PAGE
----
You are conflating two different things. Closed source applications are rarely railed against. Closed drivers are a completely different matter.
  • by LurkingOnSlashdot (1378465) on Tuesday May 05, 2009 @12:39PM (#27832803)

    we can be sure that Linux is the most used on servers (of all types, not just web servers) and in embedded devices. I have purchased at least 2 items (Sony ebook reader and dlink home san) that I had no idea were running Linux. I would venture to guess that many people are running Linux somewhere in their home without even knowing it.

  • by greenbird (859670) * on Tuesday May 05, 2009 @12:43PM (#27832883)

    It would be foolish to count downloads for this purpose. However, Canonical could surely count update requests to repositories, for example.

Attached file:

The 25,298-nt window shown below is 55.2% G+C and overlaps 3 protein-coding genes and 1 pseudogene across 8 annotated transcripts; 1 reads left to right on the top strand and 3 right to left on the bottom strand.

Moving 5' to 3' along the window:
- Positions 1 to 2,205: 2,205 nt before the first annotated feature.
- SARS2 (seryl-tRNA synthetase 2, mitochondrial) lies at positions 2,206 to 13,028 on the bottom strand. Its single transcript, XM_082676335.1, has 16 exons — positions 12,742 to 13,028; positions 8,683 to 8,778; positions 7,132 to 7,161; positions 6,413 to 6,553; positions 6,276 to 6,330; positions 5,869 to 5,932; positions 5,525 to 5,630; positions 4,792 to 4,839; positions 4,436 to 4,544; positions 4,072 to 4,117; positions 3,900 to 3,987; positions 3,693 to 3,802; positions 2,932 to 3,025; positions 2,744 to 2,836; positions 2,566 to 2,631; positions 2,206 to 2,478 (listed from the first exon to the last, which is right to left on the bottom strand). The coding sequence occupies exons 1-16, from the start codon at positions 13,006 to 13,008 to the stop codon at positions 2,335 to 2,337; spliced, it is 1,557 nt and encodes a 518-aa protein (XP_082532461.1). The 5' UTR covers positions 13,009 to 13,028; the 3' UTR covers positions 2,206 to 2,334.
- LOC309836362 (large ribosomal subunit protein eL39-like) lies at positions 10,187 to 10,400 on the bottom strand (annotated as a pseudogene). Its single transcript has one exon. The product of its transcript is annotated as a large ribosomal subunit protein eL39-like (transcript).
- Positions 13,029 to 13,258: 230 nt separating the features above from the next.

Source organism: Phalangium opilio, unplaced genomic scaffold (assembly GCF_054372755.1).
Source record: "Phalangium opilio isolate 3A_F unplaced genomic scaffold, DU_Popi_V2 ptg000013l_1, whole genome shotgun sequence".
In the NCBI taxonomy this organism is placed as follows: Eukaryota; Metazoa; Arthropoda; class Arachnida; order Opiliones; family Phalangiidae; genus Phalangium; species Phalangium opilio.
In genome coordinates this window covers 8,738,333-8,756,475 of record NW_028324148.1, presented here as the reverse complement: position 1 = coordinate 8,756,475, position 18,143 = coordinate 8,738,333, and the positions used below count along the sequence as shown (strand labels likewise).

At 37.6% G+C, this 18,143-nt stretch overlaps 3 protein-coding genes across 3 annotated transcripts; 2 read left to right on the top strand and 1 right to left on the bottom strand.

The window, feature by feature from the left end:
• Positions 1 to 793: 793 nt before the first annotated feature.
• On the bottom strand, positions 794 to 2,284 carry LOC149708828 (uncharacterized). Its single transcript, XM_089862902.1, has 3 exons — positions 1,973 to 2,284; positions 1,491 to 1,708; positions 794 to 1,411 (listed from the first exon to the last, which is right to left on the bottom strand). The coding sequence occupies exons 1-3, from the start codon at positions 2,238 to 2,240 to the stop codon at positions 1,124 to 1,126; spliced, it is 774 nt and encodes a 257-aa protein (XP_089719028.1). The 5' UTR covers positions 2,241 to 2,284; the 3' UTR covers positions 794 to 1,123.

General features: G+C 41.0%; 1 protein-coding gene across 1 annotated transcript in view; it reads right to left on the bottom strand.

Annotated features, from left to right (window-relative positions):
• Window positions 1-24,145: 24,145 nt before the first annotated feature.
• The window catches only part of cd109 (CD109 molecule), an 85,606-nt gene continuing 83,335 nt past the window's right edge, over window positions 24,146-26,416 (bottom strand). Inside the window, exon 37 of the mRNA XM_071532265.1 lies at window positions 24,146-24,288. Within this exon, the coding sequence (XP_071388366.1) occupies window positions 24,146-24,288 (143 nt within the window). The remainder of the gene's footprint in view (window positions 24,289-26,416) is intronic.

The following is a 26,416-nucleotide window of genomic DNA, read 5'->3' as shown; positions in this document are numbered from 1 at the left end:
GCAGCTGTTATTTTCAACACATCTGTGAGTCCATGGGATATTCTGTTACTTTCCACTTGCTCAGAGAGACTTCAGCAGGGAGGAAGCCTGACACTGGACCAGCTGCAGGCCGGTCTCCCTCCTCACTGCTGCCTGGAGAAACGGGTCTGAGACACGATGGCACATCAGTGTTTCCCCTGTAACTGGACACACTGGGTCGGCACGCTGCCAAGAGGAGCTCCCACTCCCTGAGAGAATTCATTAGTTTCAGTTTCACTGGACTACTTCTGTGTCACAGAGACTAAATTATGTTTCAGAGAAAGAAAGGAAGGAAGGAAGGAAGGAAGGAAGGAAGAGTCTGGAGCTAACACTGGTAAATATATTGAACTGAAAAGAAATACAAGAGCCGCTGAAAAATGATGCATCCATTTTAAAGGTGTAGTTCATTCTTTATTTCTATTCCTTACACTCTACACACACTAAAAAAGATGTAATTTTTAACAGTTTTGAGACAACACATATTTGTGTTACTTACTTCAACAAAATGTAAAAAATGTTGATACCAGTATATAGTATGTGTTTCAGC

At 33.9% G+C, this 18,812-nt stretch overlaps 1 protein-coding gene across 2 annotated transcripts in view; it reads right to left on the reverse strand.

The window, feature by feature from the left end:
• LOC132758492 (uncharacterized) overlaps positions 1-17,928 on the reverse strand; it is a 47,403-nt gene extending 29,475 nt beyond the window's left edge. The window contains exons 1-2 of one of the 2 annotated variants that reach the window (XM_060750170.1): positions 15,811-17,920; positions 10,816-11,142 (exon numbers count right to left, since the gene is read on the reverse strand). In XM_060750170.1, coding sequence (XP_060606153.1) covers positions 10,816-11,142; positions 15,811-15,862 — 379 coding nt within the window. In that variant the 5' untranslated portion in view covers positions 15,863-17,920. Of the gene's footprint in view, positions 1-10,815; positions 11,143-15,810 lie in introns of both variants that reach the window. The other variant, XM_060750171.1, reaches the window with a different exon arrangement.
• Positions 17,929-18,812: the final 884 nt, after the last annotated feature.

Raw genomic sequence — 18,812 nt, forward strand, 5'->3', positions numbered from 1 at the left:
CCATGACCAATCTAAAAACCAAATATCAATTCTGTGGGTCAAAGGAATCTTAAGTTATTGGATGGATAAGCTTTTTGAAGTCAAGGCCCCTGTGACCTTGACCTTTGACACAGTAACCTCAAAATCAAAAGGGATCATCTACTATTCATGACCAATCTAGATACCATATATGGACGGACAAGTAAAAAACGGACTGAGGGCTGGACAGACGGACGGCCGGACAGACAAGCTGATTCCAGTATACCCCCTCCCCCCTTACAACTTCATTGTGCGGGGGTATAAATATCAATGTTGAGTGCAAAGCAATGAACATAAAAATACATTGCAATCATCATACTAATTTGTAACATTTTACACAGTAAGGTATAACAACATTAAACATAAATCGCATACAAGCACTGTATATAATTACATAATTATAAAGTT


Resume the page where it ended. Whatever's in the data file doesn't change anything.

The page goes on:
Why? That's how Microsoft counts their Vista sales. Units sold no matter how many were down-graded to XP. Oh...wait...you said it would be foolish.

  • Re:Guesstimates? (Score:3, Insightful)

    by mR.bRiGhTsId3 (1196765) on Tuesday May 05, 2009 @12:53PM (#27833051)
    You just demonstrated my point though. How old is the X1xxx series? I can't remember, but still, the latest ATI cards still aren't up to par yet. So, its worth shying away from them.
  • Re:Guesstimates? (Score:3, Insightful)

    by Carewolf (581105) on Tuesday May 05, 2009 @04:22PM (#27836925) Homepage

    I bet the number is only 1/10th as large as Apple's MacOS share.

    I bet you're wrong.

    And by all estimates, my bet is safer.

  • by Anonymous Coward on Wednesday May 06, 2009 @06:06AM (#27843381)
    "Licences" is the British spelling, you obnoxious patronising cunt.